Cross-posted from niacINsight.com.
To the world, he is the man that was brutally run over a police car during Ashura’s protests, but to his family, he is Shahram.
Abbas (Shahram) Farajzadeh Tarani was thirty-years old when a police car backed into him and then ran over him again, killing him on Dec. 27. His death was captured by fellow protesters by this thirty second youtube video. He worked in a paint factory and leaves behind his wife and five year-old daughter. Like many of those martyred during the post-election unrest, the Iranian government has done its best to stop the impact of his death.
As was told to us by a third-party source, after he was hit, fellow protesters and one relative took his body to the hospital. But, when his family arrived at the hospital, his body was missing. Shortly thereafter, government officials called his brother to tell him that Shahram’s body was being buried in Behesht Zahra, the main cemetery in Tehran.
When the brother arrived, he was faced with four intelligence officers and they warned him not to cause a scene. His family was told they were not allowed to hang up the traditional black cloths on his home or his office to notify friends of his death. The government had taken the liberty of washing his body and wrapping it in a white cloth, both of which are important rite in Iranian mourning process normally overseen by close friends and relatives, and then, in proper tradition, wrapped him in a white cloth. They were allowed to see the body for a moment and noticed that he was covered in stitches.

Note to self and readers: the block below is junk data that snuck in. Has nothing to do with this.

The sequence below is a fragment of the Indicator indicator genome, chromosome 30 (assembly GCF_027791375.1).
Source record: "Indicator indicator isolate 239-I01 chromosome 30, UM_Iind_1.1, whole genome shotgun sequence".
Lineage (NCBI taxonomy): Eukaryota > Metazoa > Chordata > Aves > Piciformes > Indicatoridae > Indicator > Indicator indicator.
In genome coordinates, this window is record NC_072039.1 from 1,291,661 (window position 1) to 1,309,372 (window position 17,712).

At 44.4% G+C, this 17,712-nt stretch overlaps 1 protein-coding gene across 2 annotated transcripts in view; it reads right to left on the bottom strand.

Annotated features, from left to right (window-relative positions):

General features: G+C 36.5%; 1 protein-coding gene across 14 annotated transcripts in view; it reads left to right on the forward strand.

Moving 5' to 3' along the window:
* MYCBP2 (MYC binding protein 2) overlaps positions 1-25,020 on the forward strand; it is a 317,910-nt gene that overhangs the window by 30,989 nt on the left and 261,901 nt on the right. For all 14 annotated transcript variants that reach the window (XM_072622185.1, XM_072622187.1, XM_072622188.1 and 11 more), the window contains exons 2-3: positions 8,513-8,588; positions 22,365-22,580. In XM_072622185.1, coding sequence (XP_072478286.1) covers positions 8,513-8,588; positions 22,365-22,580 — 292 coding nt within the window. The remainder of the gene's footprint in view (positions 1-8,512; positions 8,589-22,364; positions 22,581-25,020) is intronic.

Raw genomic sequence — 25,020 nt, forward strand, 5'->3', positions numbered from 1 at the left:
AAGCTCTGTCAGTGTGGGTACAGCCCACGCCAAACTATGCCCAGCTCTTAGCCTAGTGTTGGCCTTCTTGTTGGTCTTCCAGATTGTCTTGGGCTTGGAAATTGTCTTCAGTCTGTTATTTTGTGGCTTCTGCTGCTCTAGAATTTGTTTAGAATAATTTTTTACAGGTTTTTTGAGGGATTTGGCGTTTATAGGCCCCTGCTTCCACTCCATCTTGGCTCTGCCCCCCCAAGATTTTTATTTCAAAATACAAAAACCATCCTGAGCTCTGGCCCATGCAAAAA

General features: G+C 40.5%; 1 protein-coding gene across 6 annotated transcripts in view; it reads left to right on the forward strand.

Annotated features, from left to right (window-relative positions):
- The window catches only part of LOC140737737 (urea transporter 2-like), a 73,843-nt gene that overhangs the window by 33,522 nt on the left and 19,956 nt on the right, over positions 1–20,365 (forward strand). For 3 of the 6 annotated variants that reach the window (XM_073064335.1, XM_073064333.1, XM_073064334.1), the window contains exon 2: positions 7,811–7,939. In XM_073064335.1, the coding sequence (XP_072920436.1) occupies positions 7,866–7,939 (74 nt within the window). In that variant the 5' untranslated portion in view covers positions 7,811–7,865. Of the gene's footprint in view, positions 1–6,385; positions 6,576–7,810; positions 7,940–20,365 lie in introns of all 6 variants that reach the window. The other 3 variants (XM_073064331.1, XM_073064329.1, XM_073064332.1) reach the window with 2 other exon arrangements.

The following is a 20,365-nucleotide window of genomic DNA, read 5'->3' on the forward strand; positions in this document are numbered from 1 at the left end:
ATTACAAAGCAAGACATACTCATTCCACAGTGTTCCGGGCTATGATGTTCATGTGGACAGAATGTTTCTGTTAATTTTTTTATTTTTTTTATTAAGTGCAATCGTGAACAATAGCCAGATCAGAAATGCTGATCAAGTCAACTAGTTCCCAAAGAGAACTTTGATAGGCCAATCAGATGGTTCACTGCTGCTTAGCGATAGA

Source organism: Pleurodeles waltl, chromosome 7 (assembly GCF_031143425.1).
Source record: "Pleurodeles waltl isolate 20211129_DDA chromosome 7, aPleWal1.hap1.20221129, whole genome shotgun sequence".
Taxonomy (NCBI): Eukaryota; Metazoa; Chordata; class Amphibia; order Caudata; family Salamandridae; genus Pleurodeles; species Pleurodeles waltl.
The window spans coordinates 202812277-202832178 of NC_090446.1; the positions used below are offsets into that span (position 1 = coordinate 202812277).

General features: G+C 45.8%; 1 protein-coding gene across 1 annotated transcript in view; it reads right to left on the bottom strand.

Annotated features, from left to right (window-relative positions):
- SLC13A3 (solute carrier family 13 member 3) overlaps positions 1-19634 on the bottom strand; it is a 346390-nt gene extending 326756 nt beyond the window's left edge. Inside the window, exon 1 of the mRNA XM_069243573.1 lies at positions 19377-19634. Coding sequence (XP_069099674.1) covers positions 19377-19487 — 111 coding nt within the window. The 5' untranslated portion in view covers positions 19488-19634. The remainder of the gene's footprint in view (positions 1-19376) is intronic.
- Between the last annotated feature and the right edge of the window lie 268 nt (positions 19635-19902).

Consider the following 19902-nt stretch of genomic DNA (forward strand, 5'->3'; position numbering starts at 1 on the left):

After burying the body, families normally hold a ceremony at a mosque on the third day of the person’s death. But for the Farajzadeh Taranis, each mosque they approached refused them. Apparently the government had threatened the mosques and forbade them from hosting the ceremony.
Like many families who have lost their relatives to the post-election upheaval, Shahram’s family was forced to quietly mourn for him in their home, in fact, his brother had to sign an agreement saying he would not have a public ceremony.
As if the Iranian intelligence community does monitor its citizens’ behavior enough, four intelligent officers oversaw the Shahram’s ceremony at his family’s home. Men filled one room and women the other, all the while, Shahram’s father kept crying out, “Shahram, your blood was unjustly shed!”
Two days ago, on Monday, a week after his death, the Farajzadeh Tarani’s were allowed to mourn the seventh day since Shahram’s death at a mosque. Normally families print out flyers and paste them outside the mosque or near their work places, but once again, they were denied this basic custom. Instead they printed flyers themselves and handed them out to friends who seemed to be unaware of their son’s death. Traditionally, on the top of these flyers is a line of poetry, and his reads, “From every death, rises some sadness, but there are differences between death and death.”
“I feel he died in vain,” expressed one of Shahram’s relatives to our third-party source. So the responsibility once again falls to outside media and Iranian citizen journalism to ensure the world remembers Shahram’s fight for freedom.
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